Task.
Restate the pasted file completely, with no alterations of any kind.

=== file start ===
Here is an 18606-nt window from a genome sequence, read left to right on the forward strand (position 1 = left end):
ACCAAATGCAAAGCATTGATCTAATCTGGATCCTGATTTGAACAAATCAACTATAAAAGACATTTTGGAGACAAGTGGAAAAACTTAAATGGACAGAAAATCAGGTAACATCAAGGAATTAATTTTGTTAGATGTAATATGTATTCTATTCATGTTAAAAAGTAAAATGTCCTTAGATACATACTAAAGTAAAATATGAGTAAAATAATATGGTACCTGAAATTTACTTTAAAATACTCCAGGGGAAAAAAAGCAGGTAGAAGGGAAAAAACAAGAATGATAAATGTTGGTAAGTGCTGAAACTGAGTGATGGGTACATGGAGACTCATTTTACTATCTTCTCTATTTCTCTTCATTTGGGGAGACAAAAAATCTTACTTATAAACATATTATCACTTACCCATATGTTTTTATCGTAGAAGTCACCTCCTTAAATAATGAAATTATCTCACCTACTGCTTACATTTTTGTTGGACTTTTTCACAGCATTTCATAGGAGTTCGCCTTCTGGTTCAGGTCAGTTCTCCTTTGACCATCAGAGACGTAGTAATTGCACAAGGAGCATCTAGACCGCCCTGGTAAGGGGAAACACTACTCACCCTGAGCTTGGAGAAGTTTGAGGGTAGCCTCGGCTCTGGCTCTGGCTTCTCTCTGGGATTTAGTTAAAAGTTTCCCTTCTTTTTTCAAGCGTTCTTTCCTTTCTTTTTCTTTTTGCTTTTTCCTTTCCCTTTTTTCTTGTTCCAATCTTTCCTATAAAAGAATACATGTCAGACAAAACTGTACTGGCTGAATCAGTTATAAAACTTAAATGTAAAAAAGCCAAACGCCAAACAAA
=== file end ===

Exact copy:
Here is an 18606-nt window from a genome sequence, read left to right on the forward strand (position 1 = left end):
ACCAAATGCAAAGCATTGATCTAATCTGGATCCTGATTTGAACAAATCAACTATAAAAGACATTTTGGAGACAAGTGGAAAAACTTAAATGGACAGAAAATCAGGTAACATCAAGGAATTAATTTTGTTAGATGTAATATGTATTCTATTCATGTTAAAAAGTAAAATGTCCTTAGATACATACTAAAGTAAAATATGAGTAAAATAATATGGTACCTGAAATTTACTTTAAAATACTCCAGGGGAAAAAAAGCAGGTAGAAGGGAAAAAACAAGAATGATAAATGTTGGTAAGTGCTGAAACTGAGTGATGGGTACATGGAGACTCATTTTACTATCTTCTCTATTTCTCTTCATTTGGGGAGACAAAAAATCTTACTTATAAACATATTATCACTTACCCATATGTTTTTATCGTAGAAGTCACCTCCTTAAATAATGAAATTATCTCACCTACTGCTTACATTTTTGTTGGACTTTTTCACAGCATTTCATAGGAGTTCGCCTTCTGGTTCAGGTCAGTTCTCCTTTGACCATCAGAGACGTAGTAATTGCACAAGGAGCATCTAGACCGCCCTGGTAAGGGGAAACACTACTCACCCTGAGCTTGGAGAAGTTTGAGGGTAGCCTCGGCTCTGGCTCTGGCTTCTCTCTGGGATTTAGTTAAAAGTTTCCCTTCTTTTTTCAAGCGTTCTTTCCTTTCTTTTTCTTTTTGCTTTTTCCTTTCCCTTTTTTCTTGTTCCAATCTTTCCTATAAAAGAATACATGTCAGACAAAACTGTACTGGCTGAATCAGTTATAAAACTTAAATGTAAAAAAGCCAAACGCCAAACAAA